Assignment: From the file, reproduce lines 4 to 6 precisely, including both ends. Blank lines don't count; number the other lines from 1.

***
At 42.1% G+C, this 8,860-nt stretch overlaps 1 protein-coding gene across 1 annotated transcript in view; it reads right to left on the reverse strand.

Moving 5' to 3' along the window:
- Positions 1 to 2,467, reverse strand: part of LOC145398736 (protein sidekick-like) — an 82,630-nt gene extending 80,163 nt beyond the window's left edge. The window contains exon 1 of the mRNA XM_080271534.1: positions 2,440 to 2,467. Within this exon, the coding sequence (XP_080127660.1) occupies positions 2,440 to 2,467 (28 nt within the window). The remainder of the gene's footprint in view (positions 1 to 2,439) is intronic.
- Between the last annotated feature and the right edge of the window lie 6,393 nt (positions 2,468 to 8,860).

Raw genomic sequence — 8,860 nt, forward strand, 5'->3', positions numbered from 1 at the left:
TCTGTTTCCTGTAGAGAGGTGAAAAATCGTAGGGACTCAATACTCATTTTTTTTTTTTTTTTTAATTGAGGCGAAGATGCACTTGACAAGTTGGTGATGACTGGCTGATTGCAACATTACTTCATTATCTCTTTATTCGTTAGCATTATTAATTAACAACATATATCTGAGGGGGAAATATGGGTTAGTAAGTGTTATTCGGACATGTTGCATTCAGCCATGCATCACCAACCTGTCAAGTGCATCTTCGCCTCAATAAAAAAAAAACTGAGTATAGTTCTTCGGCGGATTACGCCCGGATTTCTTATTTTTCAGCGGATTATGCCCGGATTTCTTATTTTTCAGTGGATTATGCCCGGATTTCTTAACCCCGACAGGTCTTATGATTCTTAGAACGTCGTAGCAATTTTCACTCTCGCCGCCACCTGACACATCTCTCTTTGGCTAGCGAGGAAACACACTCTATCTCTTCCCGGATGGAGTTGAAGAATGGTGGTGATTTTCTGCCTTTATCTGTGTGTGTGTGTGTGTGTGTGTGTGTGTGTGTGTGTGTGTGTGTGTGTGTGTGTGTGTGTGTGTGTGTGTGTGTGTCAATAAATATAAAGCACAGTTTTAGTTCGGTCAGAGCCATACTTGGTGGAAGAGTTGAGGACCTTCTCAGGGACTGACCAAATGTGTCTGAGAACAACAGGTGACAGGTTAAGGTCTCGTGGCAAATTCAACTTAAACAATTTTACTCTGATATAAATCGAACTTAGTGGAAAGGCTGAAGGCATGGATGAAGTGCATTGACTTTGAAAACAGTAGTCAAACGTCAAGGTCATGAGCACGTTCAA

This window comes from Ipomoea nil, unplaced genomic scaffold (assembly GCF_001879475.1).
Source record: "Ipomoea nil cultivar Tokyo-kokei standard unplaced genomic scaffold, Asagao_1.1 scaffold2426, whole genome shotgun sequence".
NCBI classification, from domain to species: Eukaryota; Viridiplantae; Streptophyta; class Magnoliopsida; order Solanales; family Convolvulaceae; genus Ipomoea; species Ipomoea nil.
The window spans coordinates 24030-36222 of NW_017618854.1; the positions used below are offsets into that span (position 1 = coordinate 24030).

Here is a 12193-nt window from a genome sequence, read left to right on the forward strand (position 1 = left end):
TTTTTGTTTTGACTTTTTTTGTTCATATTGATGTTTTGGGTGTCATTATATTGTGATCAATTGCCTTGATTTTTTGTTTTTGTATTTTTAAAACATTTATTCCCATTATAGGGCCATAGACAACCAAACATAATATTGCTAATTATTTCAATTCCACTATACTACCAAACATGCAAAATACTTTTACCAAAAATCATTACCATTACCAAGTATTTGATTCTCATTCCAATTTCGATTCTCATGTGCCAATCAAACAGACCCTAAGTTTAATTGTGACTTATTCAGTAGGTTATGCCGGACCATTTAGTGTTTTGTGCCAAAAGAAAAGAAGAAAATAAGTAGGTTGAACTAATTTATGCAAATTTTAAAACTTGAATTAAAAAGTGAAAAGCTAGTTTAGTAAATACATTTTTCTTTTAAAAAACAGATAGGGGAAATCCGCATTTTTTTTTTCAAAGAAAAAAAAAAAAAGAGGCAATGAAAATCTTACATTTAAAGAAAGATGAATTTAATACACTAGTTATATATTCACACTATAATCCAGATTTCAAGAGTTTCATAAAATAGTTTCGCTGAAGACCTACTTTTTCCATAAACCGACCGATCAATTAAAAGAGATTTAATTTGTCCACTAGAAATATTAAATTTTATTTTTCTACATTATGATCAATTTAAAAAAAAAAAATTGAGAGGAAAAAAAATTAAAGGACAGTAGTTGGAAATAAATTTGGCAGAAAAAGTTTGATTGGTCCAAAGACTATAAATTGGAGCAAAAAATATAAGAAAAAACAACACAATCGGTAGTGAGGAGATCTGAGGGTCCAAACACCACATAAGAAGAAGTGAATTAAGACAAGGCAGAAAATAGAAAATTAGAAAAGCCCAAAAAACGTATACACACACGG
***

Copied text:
- Between the last annotated feature and the right edge of the window lie 6,393 nt (positions 2,468 to 8,860).

Raw genomic sequence — 8,860 nt, forward strand, 5'->3', positions numbered from 1 at the left:
TCTGTTTCCTGTAGAGAGGTGAAAAATCGTAGGGACTCAATACTCATTTTTTTTTTTTTTTTTAATTGAGGCGAAGATGCACTTGACAAGTTGGTGATGACTGGCTGATTGCAACATTACTTCATTATCTCTTTATTCGTTAGCATTATTAATTAACAACATATATCTGAGGGGGAAATATGGGTTAGTAAGTGTTATTCGGACATGTTGCATTCAGCCATGCATCACCAACCTGTCAAGTGCATCTTCGCCTCAATAAAAAAAAAACTGAGTATAGTTCTTCGGCGGATTACGCCCGGATTTCTTATTTTTCAGCGGATTATGCCCGGATTTCTTATTTTTCAGTGGATTATGCCCGGATTTCTTAACCCCGACAGGTCTTATGATTCTTAGAACGTCGTAGCAATTTTCACTCTCGCCGCCACCTGACACATCTCTCTTTGGCTAGCGAGGAAACACACTCTATCTCTTCCCGGATGGAGTTGAAGAATGGTGGTGATTTTCTGCCTTTATCTGTGTGTGTGTGTGTGTGTGTGTGTGTGTGTGTGTGTGTGTGTGTGTGTGTGTGTGTGTGTGTGTGTGTGTGTGTGTCAATAAATATAAAGCACAGTTTTAGTTCGGTCAGAGCCATACTTGGTGGAAGAGTTGAGGACCTTCTCAGGGACTGACCAAATGTGTCTGAGAACAACAGGTGACAGGTTAAGGTCTCGTGGCAAATTCAACTTAAACAATTTTACTCTGATATAAATCGAACTTAGTGGAAAGGCTGAAGGCATGGATGAAGTGCATTGACTTTGAAAACAGTAGTCAAACGTCAAGGTCATGAGCACGTTCAA